RisingWave is an open-source distributed streaming database targeting real-time analytics and event-driven applications. It uses the incremental computation model to process streaming data with low latency. RisingWave implements a traditional change propagation framework to keep user-defined materialized views up-to-date. An incremental checkpoint mechanism is used to ensure data consistency. It also has an elastic multi-node architecture with separate data and compute nodes. RisingWave is built from scratch with Rust and is wire compatible with PostgreSQL.
RisingWave Database is built by RisingWave Labs (formerly known as Singularity Data), a database systems startup founded in 2021 by former IBM researcher and Amazon Redshift engineer Yingjun Wu.
While working at Amazon Redshift, Wu noticed that existing database systems cannot process streaming data efficiently and existing streaming systems were too complicated for most companies to use. These observations motivated Wu to found RisingWave Labs with a mission to “democratize stream processing”.
RisingWave uses the Chandy–Lamport algorithm to create consistent checkpoints.
To ensure that data is correct and consistent, read queries always fetch data from the most recent checkpoint. This means RisingWave does not ensure read-after-write consistency.
A local shared buffer is used to stage uncommitted write batches submitted by operators. The storage manager will notify all operators to commit their buffered writes into the shared storage when the checkpoint trigger message has reached all operators.
RisingWave applies both naive compression and prefix compression at the block-level. It uses LZ4 and Zstd for naive compression.
RisingWave does not support concurrency control in its compute engine. However, it does employ Multi-version Concurrency Control (MVCC) in its storage engine.
RisingWave uses a relational data model. Its relational tables are composed of a list of strongly-typed columns. All columns are implicitly nullable. The supported primitive data types are boolean, integer, fixed-point and floating-point numbers, strings, and temporals. Composite data types of struct and list are also supported.
RisingWave does not support traditional index data structures. Instead, indexes are implemented as specialized materialized views. RisingWave stores materialized views as key-value pairs in log-structured merge trees.
RisingWave supports hash join, nested loop join, and index nested loop join (also called lookup join). RisingWave has two execution modes: the batch-query mode and the streaming mode. All three join strategies are used in the batch-query mode, while only hash join and lookup join are used in the streaming mode. The supported join types are inner join, left outer join, right outer join, and full outer join. Window joins are also available as part of RisingWave's support for time window functions.
RisingWave supports bushy parallelism in both its batch-query and streaming modes. Consistent hashing is employed to partition data for parallel execution.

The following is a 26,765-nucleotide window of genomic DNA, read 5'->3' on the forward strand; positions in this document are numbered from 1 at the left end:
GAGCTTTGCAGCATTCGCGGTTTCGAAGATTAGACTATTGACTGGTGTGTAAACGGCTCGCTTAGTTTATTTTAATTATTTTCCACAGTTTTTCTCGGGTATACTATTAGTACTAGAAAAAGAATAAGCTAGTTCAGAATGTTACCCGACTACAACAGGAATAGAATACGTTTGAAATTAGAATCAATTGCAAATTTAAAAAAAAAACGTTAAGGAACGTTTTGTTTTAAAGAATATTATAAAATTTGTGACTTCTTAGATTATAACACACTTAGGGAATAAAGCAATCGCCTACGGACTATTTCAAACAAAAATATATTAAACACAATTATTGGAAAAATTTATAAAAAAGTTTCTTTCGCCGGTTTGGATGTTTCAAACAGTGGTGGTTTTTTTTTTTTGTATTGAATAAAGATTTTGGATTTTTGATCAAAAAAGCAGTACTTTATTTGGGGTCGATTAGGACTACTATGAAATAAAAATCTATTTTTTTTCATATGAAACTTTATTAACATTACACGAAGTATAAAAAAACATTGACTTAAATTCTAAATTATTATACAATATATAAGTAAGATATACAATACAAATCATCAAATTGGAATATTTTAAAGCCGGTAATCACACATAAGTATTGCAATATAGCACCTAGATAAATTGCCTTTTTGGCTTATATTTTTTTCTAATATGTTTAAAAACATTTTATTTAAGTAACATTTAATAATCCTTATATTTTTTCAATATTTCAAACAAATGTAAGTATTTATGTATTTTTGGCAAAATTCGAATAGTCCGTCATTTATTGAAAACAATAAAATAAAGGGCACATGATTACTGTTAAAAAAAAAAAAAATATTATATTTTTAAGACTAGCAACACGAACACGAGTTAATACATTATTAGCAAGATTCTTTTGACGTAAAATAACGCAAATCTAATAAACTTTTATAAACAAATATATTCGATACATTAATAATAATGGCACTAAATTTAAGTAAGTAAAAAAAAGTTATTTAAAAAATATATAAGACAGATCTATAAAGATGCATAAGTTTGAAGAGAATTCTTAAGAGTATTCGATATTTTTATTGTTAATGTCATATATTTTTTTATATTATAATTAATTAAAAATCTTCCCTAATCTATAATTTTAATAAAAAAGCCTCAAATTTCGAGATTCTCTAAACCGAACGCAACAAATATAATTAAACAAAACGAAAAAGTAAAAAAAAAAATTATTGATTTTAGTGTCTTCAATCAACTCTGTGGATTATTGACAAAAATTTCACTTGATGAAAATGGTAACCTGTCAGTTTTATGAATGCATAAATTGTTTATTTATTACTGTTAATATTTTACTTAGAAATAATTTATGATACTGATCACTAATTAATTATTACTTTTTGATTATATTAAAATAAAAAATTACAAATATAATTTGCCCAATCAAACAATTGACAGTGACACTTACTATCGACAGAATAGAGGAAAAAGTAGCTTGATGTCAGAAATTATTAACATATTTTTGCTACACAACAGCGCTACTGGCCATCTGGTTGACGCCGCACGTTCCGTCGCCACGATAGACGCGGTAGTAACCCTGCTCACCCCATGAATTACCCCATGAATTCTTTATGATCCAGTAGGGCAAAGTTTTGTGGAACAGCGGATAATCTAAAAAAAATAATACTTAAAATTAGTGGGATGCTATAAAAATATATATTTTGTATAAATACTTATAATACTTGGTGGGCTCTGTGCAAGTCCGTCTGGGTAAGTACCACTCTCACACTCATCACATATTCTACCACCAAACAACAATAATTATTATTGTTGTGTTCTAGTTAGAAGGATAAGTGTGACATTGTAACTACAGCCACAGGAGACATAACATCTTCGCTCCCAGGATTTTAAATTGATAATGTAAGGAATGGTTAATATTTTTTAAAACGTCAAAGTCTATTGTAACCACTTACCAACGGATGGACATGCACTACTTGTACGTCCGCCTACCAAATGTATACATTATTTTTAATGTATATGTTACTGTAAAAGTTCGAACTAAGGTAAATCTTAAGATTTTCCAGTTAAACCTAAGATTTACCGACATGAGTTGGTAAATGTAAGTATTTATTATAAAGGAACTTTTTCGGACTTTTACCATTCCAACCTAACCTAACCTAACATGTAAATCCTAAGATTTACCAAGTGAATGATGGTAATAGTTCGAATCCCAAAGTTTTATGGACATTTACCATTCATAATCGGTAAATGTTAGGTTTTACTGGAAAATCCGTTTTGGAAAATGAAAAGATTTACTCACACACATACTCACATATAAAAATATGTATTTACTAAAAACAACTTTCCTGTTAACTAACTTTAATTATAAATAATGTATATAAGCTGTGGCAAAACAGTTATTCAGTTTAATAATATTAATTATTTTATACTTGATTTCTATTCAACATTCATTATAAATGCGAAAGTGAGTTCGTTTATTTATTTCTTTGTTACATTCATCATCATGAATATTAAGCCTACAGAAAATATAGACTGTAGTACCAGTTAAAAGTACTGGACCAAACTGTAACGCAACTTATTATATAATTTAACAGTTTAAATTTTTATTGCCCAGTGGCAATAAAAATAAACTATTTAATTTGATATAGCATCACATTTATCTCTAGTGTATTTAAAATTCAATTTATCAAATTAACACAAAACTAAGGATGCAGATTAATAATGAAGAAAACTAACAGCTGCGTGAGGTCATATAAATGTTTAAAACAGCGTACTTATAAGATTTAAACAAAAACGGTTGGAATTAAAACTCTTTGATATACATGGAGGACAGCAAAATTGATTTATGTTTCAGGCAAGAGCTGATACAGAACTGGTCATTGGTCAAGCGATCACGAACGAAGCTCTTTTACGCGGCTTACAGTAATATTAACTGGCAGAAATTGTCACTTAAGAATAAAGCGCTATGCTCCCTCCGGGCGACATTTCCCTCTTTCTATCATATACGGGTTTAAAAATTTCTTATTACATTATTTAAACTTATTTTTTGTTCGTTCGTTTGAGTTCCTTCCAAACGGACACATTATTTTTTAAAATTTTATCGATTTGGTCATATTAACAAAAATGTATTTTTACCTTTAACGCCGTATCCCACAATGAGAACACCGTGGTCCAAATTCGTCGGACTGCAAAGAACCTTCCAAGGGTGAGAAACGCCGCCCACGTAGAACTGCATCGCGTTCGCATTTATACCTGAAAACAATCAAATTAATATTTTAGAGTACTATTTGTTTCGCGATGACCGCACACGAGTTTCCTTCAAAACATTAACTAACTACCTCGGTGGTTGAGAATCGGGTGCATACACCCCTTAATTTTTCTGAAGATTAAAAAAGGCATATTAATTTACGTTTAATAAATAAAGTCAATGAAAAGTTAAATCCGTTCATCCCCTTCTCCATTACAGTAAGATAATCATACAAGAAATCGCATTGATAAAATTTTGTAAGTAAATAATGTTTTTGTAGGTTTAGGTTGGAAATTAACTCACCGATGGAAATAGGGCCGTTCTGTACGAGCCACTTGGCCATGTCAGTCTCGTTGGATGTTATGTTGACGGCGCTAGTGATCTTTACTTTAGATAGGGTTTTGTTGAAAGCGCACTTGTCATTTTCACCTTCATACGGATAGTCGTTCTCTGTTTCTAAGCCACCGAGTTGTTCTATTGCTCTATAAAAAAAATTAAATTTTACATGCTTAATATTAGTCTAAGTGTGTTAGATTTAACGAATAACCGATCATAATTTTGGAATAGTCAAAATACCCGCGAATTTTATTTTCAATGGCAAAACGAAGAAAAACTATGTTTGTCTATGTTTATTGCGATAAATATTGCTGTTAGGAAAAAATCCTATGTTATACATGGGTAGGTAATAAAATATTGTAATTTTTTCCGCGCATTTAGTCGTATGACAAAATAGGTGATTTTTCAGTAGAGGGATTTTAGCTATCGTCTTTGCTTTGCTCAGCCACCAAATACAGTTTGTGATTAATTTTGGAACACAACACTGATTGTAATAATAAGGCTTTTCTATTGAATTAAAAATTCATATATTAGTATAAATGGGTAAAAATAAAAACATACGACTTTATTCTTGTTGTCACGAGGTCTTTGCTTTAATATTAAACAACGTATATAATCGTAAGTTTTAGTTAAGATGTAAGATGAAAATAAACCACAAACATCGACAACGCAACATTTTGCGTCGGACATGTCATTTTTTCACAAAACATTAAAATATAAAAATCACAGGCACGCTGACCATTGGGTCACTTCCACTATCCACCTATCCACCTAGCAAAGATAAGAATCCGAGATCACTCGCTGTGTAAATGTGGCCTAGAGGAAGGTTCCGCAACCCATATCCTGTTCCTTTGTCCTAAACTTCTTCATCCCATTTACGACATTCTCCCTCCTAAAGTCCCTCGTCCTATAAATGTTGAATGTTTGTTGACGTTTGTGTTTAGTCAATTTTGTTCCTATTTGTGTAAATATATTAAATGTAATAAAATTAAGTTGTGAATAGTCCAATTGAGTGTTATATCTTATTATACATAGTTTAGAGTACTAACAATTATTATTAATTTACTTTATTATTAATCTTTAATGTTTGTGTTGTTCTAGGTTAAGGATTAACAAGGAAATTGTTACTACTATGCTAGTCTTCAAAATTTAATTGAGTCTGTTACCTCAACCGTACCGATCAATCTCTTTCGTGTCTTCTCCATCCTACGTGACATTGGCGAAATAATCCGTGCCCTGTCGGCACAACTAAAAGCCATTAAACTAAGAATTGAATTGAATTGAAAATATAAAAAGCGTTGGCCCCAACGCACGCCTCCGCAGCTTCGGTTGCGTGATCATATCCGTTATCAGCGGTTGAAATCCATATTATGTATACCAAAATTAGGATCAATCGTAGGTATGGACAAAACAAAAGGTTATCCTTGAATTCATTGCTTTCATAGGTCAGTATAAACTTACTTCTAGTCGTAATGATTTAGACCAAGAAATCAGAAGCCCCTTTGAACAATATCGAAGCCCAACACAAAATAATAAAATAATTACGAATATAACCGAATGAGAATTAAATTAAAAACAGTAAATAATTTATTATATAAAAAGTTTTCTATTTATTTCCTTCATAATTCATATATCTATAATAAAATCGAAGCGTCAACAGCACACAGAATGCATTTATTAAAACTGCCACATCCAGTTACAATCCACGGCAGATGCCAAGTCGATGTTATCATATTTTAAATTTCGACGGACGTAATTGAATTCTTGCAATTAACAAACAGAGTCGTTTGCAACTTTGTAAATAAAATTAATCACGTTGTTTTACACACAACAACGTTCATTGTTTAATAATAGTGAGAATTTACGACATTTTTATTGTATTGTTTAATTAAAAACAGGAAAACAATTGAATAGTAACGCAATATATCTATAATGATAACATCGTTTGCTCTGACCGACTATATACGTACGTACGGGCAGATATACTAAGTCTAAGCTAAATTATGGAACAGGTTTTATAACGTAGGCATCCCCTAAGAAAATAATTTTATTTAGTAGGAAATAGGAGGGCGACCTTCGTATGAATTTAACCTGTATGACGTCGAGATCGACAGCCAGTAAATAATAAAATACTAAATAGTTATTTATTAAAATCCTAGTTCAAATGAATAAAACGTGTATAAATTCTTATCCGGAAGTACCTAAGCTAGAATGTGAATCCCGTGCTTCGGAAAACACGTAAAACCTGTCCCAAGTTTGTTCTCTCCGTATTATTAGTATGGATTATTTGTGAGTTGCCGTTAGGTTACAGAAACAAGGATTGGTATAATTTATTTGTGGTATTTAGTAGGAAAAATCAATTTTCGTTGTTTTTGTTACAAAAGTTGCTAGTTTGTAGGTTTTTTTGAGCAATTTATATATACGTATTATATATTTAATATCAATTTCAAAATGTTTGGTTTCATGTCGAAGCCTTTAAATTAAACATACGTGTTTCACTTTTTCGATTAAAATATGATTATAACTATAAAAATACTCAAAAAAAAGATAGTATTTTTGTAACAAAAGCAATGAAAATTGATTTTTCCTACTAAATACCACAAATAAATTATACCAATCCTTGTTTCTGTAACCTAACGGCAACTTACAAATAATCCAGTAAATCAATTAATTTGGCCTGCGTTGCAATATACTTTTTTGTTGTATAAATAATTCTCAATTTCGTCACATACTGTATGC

RisingWave adopts the top-to-bottom vectorized processing model. Operators emit a Data Chunk in batch-query mode and a Stream Chunk in streaming mode. A Data Chunk consists of multiple columns and a visibility array (represents each row's visibility status for row filtering purposes). A Stream Chunk consists of multiple columns, a visibility array, and an additional
ops column marking an operation on each row. Each entry in the
ops column can be one of
The RisingWave SQL query interface is mostly compatible with PostgreSQL. It has client libraries in Java, Node.js, Python, and Go. RisingWave is wire compatible with PostgreSQL and can be accessed with PostgreSQL terminal
psql. As a cloud-native database, RisingWave can be integrated with cloud services such as Confluent Cloud, DataStax, and Grafana Cloud. To support stream processing, RisingWave can be integrated with the following message brokers or streaming services: Kafka, Redpanda, Apache Pulsar, DataStax Astra Streaming, StreamNative Cloud, and Kinesis Data Streams.
RisingWave has a disk-oriented storage architecture. Files are directly written to an S3-compatible shared storage service by default. RisingWave also supports local drives, Google Cloud Storage, and HDFS/WebHDFS as shared storage destinations.
RisingWave uses the row store format. Each row is encoded into key-value entries.
RisingWave uses a LSM-Tree based key-value storage engine that provides MVCC read and write capabilities. All key-value pairs are stored in block-based sorted strings tables (SST). Each SST consists of two files:
.datafile is composed of 64KB blocks containing the actual key-value pairs.
.metafile contains metadata such as min-max index, Bloom filter, and per-block metadata.
RisingWave offers UDF implemented as external functions in Python.
RisingWave adopts a disaggregated architecture to support elastically scaling the compute nodes without migrating the storage. A RisingWave database is composed of four key layers:
The serving, processing, and persistent layers each consist of multiple nodes. Compute nodes in the processing layer execute the optimized query plan (generated by the serving layer) in parallel. Compactor nodes in the persistent layer compact data with consistent hashing and upload the resulting SST files to shared storage.
The meta server is responsible for many tasks, including but not limited to:
RisingWave supports both views and materialized views. New materialized views can be created based on existing materialized views. RisingWave updates materialized views incrementally as new data is fed into the database.